Last winter, meteorologists predicted that as much as 50 inches of snow would fall on Chicago—we ended up with just 18.3 inches, according to the National Weather Service. Now a report from the National Oceanic and Atmospheric Association is claiming that the Midwest is in for a cooler and wetter winter than usual.
NOAA's Climate Prediction Center estimates that La Niña conditions, which typically bring cooler air and increased precipitation to the Midwest, have a 55–65 percent chance of developing this winter. The report acknowledges that La Niña conditions will likely be "weak and potentially short-lived," but even a brief deluge of snow in December or January would be a dramatic change from last year's extremely sparse snowfall.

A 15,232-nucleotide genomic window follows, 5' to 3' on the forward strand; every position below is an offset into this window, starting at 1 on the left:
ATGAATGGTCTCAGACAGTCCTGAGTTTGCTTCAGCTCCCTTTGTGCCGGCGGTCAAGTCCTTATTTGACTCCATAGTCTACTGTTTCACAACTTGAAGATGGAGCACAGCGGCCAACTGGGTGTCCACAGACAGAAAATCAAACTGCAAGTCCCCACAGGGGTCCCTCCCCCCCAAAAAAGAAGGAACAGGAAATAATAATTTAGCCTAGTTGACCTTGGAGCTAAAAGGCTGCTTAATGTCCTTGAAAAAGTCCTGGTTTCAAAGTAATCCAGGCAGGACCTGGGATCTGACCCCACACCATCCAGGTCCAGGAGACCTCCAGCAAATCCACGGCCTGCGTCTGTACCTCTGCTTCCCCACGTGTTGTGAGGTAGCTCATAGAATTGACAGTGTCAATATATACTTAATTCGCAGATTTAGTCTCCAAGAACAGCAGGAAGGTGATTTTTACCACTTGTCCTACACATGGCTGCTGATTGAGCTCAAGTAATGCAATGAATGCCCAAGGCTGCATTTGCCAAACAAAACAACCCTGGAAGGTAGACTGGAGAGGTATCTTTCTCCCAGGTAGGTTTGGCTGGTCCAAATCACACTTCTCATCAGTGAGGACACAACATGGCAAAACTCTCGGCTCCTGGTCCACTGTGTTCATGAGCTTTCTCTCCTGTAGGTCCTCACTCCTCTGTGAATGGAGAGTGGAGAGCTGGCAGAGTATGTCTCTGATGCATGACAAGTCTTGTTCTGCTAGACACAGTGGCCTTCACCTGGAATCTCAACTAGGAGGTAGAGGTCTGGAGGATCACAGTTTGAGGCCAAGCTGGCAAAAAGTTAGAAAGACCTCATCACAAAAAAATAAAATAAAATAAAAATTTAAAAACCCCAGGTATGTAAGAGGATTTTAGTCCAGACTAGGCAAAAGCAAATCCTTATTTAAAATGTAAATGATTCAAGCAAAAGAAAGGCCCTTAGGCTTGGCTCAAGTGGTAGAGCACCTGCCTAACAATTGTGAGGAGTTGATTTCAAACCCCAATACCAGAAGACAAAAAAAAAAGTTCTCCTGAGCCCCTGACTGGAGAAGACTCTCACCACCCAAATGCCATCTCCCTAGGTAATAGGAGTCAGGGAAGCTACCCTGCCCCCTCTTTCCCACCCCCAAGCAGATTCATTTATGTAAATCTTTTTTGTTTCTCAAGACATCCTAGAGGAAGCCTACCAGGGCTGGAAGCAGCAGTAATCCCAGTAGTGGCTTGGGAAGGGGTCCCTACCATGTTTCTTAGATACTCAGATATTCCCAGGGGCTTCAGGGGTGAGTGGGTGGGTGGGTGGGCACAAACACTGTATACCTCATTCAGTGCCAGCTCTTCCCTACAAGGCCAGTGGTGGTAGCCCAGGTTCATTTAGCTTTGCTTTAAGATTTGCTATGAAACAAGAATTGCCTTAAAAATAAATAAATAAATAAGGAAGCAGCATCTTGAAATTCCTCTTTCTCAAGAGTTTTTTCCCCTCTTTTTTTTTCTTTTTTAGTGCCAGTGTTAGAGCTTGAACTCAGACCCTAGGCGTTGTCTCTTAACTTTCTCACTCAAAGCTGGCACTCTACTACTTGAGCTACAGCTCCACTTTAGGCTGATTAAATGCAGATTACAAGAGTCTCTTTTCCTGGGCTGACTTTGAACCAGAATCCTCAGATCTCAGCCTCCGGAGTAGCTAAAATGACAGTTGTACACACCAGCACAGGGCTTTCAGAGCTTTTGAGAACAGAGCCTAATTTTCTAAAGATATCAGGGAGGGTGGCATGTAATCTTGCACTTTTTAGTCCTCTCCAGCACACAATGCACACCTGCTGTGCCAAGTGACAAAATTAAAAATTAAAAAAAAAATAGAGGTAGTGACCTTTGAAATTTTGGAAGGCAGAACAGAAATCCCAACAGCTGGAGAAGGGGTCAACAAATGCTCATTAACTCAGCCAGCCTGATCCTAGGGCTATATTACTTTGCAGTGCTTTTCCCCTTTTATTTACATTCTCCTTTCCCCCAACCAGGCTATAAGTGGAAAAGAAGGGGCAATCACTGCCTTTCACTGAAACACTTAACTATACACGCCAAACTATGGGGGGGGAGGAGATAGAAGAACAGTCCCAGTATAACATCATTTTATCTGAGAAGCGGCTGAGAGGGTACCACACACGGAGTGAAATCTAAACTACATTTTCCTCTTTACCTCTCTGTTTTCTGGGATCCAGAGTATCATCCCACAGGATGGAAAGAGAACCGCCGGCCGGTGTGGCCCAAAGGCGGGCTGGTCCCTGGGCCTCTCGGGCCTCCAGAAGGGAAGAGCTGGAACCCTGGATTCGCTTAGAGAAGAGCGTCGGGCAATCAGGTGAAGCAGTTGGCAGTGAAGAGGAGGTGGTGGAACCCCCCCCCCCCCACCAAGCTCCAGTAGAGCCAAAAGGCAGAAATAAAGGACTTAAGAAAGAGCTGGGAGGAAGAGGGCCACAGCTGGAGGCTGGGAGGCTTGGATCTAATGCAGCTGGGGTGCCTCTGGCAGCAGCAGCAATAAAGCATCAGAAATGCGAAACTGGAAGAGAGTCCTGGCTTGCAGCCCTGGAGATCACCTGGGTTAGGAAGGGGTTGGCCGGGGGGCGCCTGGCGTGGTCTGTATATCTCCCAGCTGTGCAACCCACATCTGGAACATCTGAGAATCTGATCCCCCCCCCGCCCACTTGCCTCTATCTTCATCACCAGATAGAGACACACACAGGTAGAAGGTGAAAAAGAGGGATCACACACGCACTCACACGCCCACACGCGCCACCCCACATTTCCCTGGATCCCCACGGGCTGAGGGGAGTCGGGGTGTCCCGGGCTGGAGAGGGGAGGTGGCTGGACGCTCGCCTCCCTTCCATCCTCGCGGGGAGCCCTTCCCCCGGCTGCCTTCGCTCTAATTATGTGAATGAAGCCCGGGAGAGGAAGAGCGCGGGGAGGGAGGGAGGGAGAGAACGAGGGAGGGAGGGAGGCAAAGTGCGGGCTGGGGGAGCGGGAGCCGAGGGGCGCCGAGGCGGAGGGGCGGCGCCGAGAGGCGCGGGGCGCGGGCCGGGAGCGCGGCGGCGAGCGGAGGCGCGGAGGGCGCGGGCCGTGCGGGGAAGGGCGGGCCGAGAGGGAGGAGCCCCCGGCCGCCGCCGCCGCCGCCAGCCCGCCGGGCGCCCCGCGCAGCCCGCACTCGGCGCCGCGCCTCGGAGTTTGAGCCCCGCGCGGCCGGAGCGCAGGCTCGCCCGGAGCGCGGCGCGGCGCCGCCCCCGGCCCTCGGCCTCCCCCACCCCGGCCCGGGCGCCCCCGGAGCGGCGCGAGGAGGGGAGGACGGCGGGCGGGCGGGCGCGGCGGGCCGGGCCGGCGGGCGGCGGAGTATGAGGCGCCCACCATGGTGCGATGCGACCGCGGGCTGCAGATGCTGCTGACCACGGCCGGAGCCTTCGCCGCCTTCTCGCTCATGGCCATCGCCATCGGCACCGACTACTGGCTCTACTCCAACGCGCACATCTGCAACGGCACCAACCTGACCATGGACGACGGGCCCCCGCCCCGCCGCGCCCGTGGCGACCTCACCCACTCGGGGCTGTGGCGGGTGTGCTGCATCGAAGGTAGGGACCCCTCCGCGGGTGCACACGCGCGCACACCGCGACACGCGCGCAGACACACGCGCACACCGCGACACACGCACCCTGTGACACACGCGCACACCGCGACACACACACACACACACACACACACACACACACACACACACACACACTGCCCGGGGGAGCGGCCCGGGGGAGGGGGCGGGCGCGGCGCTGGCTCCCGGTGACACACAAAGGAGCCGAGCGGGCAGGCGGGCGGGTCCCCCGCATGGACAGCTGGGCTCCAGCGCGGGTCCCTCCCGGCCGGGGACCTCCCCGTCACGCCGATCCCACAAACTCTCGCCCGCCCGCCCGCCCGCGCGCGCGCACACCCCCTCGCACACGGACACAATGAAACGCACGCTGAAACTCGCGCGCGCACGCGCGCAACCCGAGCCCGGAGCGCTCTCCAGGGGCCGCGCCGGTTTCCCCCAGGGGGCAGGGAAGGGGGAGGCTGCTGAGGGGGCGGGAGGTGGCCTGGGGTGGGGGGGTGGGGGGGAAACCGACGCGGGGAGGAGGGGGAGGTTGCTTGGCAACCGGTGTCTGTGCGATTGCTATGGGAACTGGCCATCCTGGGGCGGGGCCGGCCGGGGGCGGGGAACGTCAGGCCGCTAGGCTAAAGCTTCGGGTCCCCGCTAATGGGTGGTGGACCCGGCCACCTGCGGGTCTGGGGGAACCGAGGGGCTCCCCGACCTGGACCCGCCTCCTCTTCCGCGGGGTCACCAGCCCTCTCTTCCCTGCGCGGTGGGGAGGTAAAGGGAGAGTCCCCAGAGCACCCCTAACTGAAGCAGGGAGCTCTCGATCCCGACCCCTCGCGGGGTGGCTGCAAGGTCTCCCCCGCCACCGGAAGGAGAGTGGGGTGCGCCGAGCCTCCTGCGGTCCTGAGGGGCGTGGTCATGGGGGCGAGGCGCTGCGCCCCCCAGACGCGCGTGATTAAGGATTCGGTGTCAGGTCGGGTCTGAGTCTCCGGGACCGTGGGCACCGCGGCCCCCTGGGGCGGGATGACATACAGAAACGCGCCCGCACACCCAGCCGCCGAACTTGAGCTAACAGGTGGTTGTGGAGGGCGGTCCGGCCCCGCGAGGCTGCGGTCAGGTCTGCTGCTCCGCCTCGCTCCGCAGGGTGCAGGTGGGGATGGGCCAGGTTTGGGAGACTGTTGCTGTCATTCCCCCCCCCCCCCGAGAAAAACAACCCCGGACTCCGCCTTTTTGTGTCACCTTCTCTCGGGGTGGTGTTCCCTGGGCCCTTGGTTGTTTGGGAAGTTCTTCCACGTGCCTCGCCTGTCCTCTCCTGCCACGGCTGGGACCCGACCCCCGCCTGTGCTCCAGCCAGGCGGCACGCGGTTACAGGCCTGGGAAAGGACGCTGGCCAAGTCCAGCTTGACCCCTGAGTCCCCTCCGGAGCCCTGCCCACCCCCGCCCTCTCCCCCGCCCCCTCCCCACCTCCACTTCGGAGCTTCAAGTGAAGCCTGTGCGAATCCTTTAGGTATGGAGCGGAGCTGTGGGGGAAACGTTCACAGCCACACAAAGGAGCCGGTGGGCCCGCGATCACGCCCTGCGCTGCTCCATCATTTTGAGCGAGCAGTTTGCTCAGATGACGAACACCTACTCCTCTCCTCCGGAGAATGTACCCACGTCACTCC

There's no need to stock up on sidewalk salt and hand warmers yet—meteorologists have repeatedly demonstrated that it's extremely difficult to accurately predict Chicago's fickle winter weather.